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“It’s bang out the machete, boom in her face and grip her by the neck. Shut up bh,”
These are the frightful words of Andrew Tate, ex kick-boxer turned ‘self-help’ guru, who has recently risen from a dim corner of the internet to mainstream media. Tate made his fortune as a pimp for online cam-girls and a provocateur par excellence. He is best known for his views on women which appear almost like a parody of misogyny.
Tate believes women belong in the home, can’t drive, and are a man’s property. He also says that rape victims must “bear responsibility” for their attacks, and that he dates younger women so he can “imprint” on them. Tate thinks a good wife should allow and their husband to cheat, after all, that’s “not love, it’s exercise”. He also has a deep mistrust of female pilots who, in his view, just won’t deal with an emergency as well as a man. You may not be surprised to hear that this same “beacon of feminism” has had run-ins with the police over alleged abuse of women on several occasions.
“I go out and [sleep with] her and I come back to her and I don’t care about her and I only love my girl. That’s not cheating, that’s exercise.”
“They’re like, ‘you’re under arrest for a suspicion of assault of this dumb h-e"
Tate has truly elevated the online “women/men are trash” trope to an art form, and has painted the internet with his particular brand. Videos of Tate’s misogynistic views have viralled the internet over the last few weeks, with the Luton-born 35-year-old reportedly getting more Google searches for his name than Donald Trump or Kim Kardashian. “I thought it was satire at first and didn’t take it seriously,” said one young man we spoke to. “Then I kept seeing more and more media outlets giving him a platform – it seemed obvious that they were doing it for clicks and views.”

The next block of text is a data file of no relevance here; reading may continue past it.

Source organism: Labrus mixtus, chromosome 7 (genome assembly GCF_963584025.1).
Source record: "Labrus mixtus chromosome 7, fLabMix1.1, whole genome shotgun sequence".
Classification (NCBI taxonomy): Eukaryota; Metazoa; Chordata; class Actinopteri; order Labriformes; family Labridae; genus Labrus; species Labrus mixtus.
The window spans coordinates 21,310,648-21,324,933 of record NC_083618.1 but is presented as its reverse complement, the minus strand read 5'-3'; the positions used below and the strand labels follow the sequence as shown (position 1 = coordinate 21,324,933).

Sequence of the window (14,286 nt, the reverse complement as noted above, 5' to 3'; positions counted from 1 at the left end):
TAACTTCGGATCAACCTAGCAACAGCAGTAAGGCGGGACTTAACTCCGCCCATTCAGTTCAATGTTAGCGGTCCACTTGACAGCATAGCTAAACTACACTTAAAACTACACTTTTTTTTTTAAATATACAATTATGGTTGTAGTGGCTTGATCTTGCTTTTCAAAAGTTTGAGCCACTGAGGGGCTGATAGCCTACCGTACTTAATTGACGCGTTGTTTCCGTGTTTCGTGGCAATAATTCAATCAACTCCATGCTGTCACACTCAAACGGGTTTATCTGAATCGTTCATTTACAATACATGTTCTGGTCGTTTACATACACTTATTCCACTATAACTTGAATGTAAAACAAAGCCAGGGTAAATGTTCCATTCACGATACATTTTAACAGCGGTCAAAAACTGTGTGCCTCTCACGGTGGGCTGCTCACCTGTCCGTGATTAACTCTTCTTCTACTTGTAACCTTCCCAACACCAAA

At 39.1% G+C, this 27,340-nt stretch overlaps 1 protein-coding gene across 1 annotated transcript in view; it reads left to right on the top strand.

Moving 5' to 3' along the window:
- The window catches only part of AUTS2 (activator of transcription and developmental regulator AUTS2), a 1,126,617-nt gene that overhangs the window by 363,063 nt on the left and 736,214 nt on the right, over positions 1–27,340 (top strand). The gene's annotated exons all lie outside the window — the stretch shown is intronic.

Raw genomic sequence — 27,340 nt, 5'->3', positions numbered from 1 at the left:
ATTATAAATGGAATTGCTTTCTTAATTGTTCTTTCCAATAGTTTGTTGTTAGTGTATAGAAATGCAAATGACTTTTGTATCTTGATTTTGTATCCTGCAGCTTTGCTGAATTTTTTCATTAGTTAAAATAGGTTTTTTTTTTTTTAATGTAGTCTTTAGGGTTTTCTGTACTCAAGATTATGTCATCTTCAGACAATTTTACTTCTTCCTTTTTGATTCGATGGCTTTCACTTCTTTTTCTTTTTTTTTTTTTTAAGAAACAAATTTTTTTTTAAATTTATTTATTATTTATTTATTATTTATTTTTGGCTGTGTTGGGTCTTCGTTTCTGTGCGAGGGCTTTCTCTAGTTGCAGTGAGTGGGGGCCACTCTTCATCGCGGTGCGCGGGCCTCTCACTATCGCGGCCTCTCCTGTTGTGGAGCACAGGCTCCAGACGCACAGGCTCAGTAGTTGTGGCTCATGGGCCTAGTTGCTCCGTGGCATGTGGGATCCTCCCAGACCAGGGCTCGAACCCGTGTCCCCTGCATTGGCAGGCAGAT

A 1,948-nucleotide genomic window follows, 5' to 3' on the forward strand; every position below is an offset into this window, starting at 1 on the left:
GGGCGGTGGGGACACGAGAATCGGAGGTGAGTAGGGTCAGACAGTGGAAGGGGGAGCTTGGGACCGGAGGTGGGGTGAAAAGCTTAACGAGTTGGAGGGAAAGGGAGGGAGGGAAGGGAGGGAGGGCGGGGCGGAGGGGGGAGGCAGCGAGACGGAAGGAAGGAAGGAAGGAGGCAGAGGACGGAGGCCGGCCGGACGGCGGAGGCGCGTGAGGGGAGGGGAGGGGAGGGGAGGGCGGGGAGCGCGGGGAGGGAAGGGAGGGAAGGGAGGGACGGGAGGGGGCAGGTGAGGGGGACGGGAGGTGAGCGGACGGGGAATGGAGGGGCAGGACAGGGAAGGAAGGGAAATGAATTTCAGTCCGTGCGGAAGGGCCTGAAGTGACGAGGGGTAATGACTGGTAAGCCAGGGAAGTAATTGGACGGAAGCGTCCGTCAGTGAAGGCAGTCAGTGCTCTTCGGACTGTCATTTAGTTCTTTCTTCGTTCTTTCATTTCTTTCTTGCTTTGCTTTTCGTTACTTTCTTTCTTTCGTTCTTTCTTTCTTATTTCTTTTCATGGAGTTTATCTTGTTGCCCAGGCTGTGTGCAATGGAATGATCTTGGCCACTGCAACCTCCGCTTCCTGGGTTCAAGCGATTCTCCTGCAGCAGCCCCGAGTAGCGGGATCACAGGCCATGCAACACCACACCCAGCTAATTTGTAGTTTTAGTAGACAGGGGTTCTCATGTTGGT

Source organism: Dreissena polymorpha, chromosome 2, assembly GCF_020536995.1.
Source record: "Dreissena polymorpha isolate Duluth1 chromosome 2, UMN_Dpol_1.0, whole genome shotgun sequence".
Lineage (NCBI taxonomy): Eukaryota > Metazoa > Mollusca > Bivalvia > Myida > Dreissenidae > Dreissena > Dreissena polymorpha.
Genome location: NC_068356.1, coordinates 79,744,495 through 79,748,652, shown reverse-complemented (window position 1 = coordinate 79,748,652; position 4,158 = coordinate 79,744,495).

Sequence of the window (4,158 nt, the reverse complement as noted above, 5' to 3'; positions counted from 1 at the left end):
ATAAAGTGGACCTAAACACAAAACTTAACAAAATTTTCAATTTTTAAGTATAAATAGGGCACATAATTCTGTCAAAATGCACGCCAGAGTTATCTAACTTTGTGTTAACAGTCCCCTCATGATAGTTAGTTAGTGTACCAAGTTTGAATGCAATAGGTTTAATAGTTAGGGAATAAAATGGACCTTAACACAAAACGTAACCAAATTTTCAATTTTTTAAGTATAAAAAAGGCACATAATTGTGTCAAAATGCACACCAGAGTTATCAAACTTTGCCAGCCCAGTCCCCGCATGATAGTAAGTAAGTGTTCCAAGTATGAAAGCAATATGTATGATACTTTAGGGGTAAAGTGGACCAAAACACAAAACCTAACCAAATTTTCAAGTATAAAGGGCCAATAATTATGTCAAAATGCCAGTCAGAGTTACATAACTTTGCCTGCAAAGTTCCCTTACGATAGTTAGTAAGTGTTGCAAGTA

Finally, after weeks of widespread misogenistic views Meta, TikTok and YouTube banned Tate’s social media accounts. Although VoiceBox welcomes this decision as a step in the right direction to purge our digital spaces from dark-age misogyny, the removal of him from their platforms is not likely to have the snowball effect that tech giants were hoping for.
Research shows followers of Tate are still ramifying social media with his most controversial clips – which many have described as a glaring strategy to artificially boost his content. Tate has since amassed a huge following online, potentially earning millions of pounds, and godfathering 127,000 members of Hustler’s University community, described as a private online academy in which you must pay £39 a month for the pleasure of joining.
A young man we spoke to said, “Boys and young men are getting sucked in by him. It’s hugely worrying that it’s happening to both groups considering how big a part they will be playing in the future of society.” Tate often frames his behaviour from a place of protection, the old-fashioned gender stereotype that women are weak creatures of beauty who need saving by a ‘powerful’ man.
“Any woman who is going to sit there and think it’s more important to argue with me about she [how] is as capable as a man at everything, [...] as opposed to just letting me pay the bill and be pleasant, is not the kind of woman I want to talk to.”